When it comes to entrance exams, the stakes are high. Your score can make the difference between attending Harvard or Jed Clampett U in the Ozark backwoods. It can determine how much financial aid you receive and even what salary you get after school. Although this may not be completely fair, these tests remain a crucial part of the admissions process. Whether you want to be a doctor or a lawyer, a professor or a dentist, you must first pass through a punishing test to prove your worthiness for grad school.

Therefore, knowing how much is riding on your performance, test preparation courses are highly recommended. If you Google test prep, however, you get slammed with a slew of choices from actual accredited programs to Bill's Test Prep Pow Wow. They offer courses online and courses in classrooms. You can buy books or CD-ROMs to guide yourself through the process. These choices can cost you anywhere from $20 to $1,000. By the end of your search, you may feel like you are playing Test Prep Pin-The-Tail-On-The-Donkey.

How do you know which one is the best for you? Following are a few points you may want to consider when making your choice. Test prep classes can give you a huge boost in these formidable tests if you pick the right one:

1. Test format Some exams, like the GMAT, are administered on computers at specialized testing centers. Other exams, like the LSAT, are administered in written packets with a proctor standing by with a stopwatch. Obviously, these are two very different testing experiences that require different kinds of practice and preparation. If you are not accustomed to the format of the test, you may experience some difficulty getting acclimated to the setting on the day of the test.

Here is a general rule of thumb: the closer your test prep mirrors the format of the test, the less disorientation you will experience when you take the test. This means that, if you are preparing for an exam administered on paper, do not take a computer-based course. Similarly, if your test is computer-based, do not take a book-based course. The best prep courses for the LSAT, for instance, are those administered in classrooms by a live instructor. The best GMAT courses are taught on CD-ROM or online or at least give you a lot of practice on a computer.

2. Success rate – Every test prep course will claim that they are God's gift to the world's future grad students, that they provide this feature or that feature that will have you in the ninety-ninth percentile and have grad schools begging you to attend their school. The best way to find out how they really perform is to do some research beforehand. Websites like eOpinions.com can give you ratings for different courses. Most of these, however, are marketing sites for the test prep companies and therefore are less than objective. A better route is to solicit advice from friends who have been through the process.

3. Personal preferences – People learn in different ways. Those who thrive on social engagement might want to choose the classroom over the online course. Those who learn best alone with a book may want to choose an online course or a manual. What you are comfortable with matters when you are trying to get ready for some of the hardest tests known to man. You must, however, balance this with the format of the actual test. If you are uncomfortable working or studying in a classroom but you are getting ready for the LSAT, you may want to force yourself to study in a classroom, just to overcome that discomfort. Better now than on the day of the test when every minute matters.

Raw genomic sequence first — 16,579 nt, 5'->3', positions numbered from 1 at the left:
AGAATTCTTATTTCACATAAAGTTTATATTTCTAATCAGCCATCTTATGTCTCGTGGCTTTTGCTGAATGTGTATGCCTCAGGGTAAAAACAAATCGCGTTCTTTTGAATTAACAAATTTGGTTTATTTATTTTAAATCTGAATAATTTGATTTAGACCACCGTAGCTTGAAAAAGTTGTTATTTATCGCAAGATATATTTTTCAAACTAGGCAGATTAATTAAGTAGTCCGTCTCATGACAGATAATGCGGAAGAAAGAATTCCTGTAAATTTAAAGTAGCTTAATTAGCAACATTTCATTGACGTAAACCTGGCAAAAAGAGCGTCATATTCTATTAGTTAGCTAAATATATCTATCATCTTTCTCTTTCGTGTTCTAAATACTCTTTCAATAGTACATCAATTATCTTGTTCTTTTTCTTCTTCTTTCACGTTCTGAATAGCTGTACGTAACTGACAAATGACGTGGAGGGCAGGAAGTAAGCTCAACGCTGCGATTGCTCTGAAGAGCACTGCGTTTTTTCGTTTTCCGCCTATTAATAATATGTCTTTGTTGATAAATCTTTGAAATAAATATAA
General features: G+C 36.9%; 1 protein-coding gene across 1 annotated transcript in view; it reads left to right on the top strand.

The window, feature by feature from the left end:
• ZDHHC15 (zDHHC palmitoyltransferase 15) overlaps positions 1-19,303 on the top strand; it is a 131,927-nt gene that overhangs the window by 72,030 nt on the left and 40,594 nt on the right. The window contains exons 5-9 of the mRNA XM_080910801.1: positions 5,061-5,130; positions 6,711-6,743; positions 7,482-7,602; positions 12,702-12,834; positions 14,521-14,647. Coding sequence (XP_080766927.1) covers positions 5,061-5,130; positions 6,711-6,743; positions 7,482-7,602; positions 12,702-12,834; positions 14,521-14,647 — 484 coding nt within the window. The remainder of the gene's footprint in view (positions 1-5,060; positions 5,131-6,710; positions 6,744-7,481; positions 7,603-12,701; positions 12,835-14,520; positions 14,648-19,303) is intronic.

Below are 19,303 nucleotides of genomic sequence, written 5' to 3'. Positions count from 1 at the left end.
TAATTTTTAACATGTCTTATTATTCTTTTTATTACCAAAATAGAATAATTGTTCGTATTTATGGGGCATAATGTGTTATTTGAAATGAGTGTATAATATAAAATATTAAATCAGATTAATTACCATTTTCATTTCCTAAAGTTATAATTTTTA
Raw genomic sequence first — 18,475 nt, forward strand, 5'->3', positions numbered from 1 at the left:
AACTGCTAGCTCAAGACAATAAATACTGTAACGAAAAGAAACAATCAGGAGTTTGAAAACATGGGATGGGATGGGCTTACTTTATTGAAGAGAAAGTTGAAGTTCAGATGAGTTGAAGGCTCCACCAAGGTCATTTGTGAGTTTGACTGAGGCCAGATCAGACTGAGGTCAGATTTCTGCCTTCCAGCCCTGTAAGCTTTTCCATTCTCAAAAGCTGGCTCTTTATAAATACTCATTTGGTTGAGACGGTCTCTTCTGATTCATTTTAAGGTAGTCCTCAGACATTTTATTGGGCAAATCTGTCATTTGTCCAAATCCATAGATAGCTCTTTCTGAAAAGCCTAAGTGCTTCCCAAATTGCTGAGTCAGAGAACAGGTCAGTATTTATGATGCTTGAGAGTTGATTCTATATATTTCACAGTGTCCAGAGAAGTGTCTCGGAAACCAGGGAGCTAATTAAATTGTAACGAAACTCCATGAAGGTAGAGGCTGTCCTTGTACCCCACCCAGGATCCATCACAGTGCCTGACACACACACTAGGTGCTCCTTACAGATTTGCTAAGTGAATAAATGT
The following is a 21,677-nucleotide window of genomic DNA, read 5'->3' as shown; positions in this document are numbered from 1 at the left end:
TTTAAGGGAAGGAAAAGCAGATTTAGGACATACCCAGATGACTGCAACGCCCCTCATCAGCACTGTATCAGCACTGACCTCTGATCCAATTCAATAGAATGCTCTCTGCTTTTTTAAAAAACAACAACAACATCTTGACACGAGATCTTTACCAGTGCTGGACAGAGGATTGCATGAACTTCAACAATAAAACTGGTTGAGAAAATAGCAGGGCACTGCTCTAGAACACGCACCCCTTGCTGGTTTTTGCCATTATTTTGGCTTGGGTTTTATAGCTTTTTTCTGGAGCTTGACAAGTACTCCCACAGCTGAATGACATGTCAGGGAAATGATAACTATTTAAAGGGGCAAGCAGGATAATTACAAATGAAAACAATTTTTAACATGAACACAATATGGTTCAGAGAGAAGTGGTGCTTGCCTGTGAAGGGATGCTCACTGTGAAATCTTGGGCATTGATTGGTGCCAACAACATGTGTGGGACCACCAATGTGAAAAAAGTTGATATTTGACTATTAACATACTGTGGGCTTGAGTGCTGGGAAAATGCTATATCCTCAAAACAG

Test prep can make all the difference. Make sure you pick the prep course that will have you ready and composed on test day.

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3 comments on “Test-Prep Classes: Which is Best For You?

  • As College Admissions Becomes Increasingly Competitive, So Do Test-Prep Companies
    As the importance of SAT scores in the college admissions process continues to grow, so does the demand for private tutoring and test-prep services.
    Boutique companies are doing their best to compete with test-prep giants like Kaplan and Princeton Review that can afford luxuries like real ScanTron tests to grade students immediately after practice exams.
    Parliament Tutors, a private tutoring company based in New York City, recently invested in state-of-the-art software to better diagnose students SAT strengths and weaknesses. “We want to be ahead of the curve,” explains Parliament Tutors President, David Greenberg. “We consider ourselves the most forward-thinking private-tutoring service in the nation. Our software engineers have developed a grading program to assess students’ strengths and weaknesses based on their correct and incorrect answers immediately upon submission. Our tutors are trained to respond to these evaluations.”
    Last year over 1.5 million students took the SAT. College admissions officials are reacting to these SAT advantages by giving increased attention to secondary tests, including Advanced Placement (AP) Exam results and SAT II Subject Test scores.

  • Great materials help a lot when it comes to preparing for those standardized tests, but what is even more important is finding a great tutor to assist you in this process.

    Tutor Bungalow is a new kind of website that allows students to find and contact directly tutors in their area. There is no middle man or company to go through and the service is completely free for both students and tutors.

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